2018-11-07 / Front Page

DEP announces start of $158 million Catskill aqueduct update

Project area includes Ashokan Reservoir to Westchester Cty.

New York — The New York City Department of Environmental Protection (DEP) has announced the start of a $158 million project to rehabilitate the Catskill Aqueduct, which has delivered drinking water from the Catskills to New York City for more than a century.

The multi-year project includes a variety of work inside the aqueduct and at connected facilities. These upgrades will happen on the northernmost segment of the 92-mile aqueduct, specifically the portion that carries water from Ashokan Reservoir in Ulster County to Kensico Reservoir in Westchester County.

DEP will rehabilitate this 74- mile stretch of the aqueduct by cleaning the inside and repairing a number of leaks, replacing 36 valves at chambers connected to the aqueduct, and performing other structural and mechanical upgrades to ensure proper function of the structure for generations to come.

To safely perform this work, DEP must shut down the Catskill Aqueduct annually for 10 weeks during the years 2018, 2019 and 2020. Each of the shutdowns will begin during autumn to coincide with the annual period of lowest demand on the water supply system. The first shutdown will begin October 29.

The Catskill Aqueduct Repair and Rehabilitation Project (CAT R&R) has been developed in close coordination with communities in the Hudson Valley where the work will happen, and with 20 towns, cities, villages and water districts north of the City that draw all or some of their drinking water from the Catskill Aqueduct.

Making preparations

DEP has been in regular communication with these communities to verify that their backup water supplies are ready to serve local residents and businesses during this year’s shutdown. For its part, New York City will rely on drinking water from its Croton System and Delaware System while the Catskill Aqueduct is out of service.

“The rehabilitation of the Catskill Aqueduct is one of the most important and complex water supply projects we have undertaken,” DEP Commissioner Vincent Sapienza said. “Engineers a century ago said the Catskill Aqueduct was built to last for ages, but we know their vision of longevity can only be achieved through periodic inspection and maintenance of our waterworks. The rehabilitation work that will happen over the next three years will go a long way toward securing the reliable flow of water to millions of New Yorkers well into the future.”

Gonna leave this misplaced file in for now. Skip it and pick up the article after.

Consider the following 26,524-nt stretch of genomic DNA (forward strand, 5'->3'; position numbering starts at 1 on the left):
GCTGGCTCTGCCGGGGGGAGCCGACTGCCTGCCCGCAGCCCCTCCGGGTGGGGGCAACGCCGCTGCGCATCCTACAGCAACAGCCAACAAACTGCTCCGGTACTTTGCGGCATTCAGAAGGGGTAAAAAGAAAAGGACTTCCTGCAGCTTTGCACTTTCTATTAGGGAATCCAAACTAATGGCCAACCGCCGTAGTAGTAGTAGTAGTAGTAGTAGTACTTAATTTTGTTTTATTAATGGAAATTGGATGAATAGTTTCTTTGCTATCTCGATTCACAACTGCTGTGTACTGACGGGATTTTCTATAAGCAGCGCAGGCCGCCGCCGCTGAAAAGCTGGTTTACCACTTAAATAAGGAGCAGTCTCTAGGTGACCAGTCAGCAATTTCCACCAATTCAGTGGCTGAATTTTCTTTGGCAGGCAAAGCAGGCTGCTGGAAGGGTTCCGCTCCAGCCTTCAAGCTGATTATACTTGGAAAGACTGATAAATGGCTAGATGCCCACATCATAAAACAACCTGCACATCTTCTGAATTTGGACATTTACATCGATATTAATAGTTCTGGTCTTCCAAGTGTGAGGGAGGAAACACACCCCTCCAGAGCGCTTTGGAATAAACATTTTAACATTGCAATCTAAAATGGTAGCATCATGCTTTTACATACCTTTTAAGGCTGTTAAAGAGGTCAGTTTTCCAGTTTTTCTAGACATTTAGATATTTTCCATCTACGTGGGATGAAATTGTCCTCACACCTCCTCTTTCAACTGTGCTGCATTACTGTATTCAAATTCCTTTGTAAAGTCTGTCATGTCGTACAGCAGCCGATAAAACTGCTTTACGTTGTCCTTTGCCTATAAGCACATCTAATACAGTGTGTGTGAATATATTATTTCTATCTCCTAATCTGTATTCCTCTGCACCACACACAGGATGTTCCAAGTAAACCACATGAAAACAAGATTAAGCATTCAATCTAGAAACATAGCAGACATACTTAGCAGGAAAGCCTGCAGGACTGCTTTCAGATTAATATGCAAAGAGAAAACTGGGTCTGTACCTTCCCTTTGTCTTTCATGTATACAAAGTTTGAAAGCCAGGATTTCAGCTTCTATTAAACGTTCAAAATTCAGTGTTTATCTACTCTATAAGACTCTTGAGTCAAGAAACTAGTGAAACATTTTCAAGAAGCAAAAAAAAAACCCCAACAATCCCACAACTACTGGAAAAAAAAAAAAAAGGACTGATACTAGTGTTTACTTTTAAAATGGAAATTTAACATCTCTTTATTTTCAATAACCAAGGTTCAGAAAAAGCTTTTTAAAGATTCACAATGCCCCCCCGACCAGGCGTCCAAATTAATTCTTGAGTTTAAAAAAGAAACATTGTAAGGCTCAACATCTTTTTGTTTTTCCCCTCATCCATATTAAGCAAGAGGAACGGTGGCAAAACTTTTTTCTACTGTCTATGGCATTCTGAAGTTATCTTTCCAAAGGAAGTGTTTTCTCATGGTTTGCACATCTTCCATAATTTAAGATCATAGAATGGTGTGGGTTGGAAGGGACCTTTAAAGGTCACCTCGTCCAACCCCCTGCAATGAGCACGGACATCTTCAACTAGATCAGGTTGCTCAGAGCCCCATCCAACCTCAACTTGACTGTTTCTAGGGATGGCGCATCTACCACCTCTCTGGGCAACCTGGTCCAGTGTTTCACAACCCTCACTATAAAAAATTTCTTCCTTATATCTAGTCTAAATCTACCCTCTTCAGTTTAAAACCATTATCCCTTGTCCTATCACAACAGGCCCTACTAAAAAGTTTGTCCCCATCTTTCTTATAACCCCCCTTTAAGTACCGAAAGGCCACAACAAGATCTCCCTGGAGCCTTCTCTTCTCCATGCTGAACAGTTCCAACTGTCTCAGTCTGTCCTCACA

Work on the project began earlier this month as construction crews began to set up approximately 10 staging areas along the Catskill Aqueduct in Ulster, Orange, Putnam and Westchester counties. The project will employ 80-200 local laborers during the shutdown periods.

Once the aqueduct is shut down, workers will enter the massive concrete structure and adjacent facilities to perform the following tasks: DEP will repair approximately eight leaks along the cut-and-cover portions of the aqueduct, and at chambers connected to the aqueduct. Engineers will visually inspect the inside of the aqueduct and use a remote-operated vehicle to examine two pressurized sections of the aqueduct that will not be fully drained.

Staging areas, access roads

Staging areas and access roads will be improved for construction equipment and work that needs to be completed during future shutdowns. Workers this year will also test various methods for cleaning the inside of the aqueduct. The most effective of these methods will be used starting in 2019 when DEP will clean the concrete lining inside the aqueduct. This work will improve the transmission capacity of the aqueduct by reducing friction inside the conduit.

Historic records show the Catskill Aqueduct had a carrying capacity of 660 million gallons per day when it was built, but that has been reduced over time to approximately 590 million gallons. DEP expects to regain approximately 40 million gallons of transmission capacity in the Catskill Aqueduct by cleaning 59 miles of its interior. This additional capacity will help New York City withstand a planned shutdown of its Delaware Aqueduct in 2022.

DEP has spent much of the past decade planning for the Catskill Aqueduct rehabilitation in close coordination with communities north of New York City. DEP has received the appropriate permits from local government agencies to perform the work that is needed in their respective towns, villages and cities. It has also received state and federal permits for the work. These permits recognize that DEP will conform to all local ordinances related to work hours, noise and other considerations.

Upstate coordination

DEP has also worked closely with 20 communities north of the City who draw water from the Catskill Aqueduct. Because the aqueduct will not be available to these communities during the shutdown, DEP has stayed in close communication with their respective water departments to ensure backup supplies are available and ready to be activated. In recent days, DEP has confirmed that all these communities have an adequate source of water for their customers during the shutdown.

The Catskill Aqueduct generally carries about 400 million gallons of water each day to New York City from Ashokan Reservoir.

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